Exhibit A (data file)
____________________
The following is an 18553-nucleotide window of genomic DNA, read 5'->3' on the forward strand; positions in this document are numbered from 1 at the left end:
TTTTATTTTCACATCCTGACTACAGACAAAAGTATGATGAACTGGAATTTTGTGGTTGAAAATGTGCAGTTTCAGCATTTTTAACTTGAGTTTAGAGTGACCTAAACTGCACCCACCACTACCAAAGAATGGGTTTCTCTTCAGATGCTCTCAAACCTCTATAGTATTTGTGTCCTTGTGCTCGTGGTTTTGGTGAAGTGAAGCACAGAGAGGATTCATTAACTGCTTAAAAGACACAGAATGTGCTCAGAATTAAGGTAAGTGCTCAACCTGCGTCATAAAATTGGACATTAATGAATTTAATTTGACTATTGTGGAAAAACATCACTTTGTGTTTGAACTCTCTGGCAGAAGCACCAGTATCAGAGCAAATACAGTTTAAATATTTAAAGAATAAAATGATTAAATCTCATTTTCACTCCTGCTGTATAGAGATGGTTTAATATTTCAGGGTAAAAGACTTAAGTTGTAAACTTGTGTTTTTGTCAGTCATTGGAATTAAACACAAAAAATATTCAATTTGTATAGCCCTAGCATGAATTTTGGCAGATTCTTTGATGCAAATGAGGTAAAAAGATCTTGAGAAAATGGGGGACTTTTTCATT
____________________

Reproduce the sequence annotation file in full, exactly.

The following is an 18553-nucleotide window of genomic DNA, read 5'->3' on the forward strand; positions in this document are numbered from 1 at the left end:
TTTTATTTTCACATCCTGACTACAGACAAAAGTATGATGAACTGGAATTTTGTGGTTGAAAATGTGCAGTTTCAGCATTTTTAACTTGAGTTTAGAGTGACCTAAACTGCACCCACCACTACCAAAGAATGGGTTTCTCTTCAGATGCTCTCAAACCTCTATAGTATTTGTGTCCTTGTGCTCGTGGTTTTGGTGAAGTGAAGCACAGAGAGGATTCATTAACTGCTTAAAAGACACAGAATGTGCTCAGAATTAAGGTAAGTGCTCAACCTGCGTCATAAAATTGGACATTAATGAATTTAATTTGACTATTGTGGAAAAACATCACTTTGTGTTTGAACTCTCTGGCAGAAGCACCAGTATCAGAGCAAATACAGTTTAAATATTTAAAGAATAAAATGATTAAATCTCATTTTCACTCCTGCTGTATAGAGATGGTTTAATATTTCAGGGTAAAAGACTTAAGTTGTAAACTTGTGTTTTTGTCAGTCATTGGAATTAAACACAAAAAATATTCAATTTGTATAGCCCTAGCATGAATTTTGGCAGATTCTTTGATGCAAATGAGGTAAAAAGATCTTGAGAAAATGGGGGACTTTTTCATT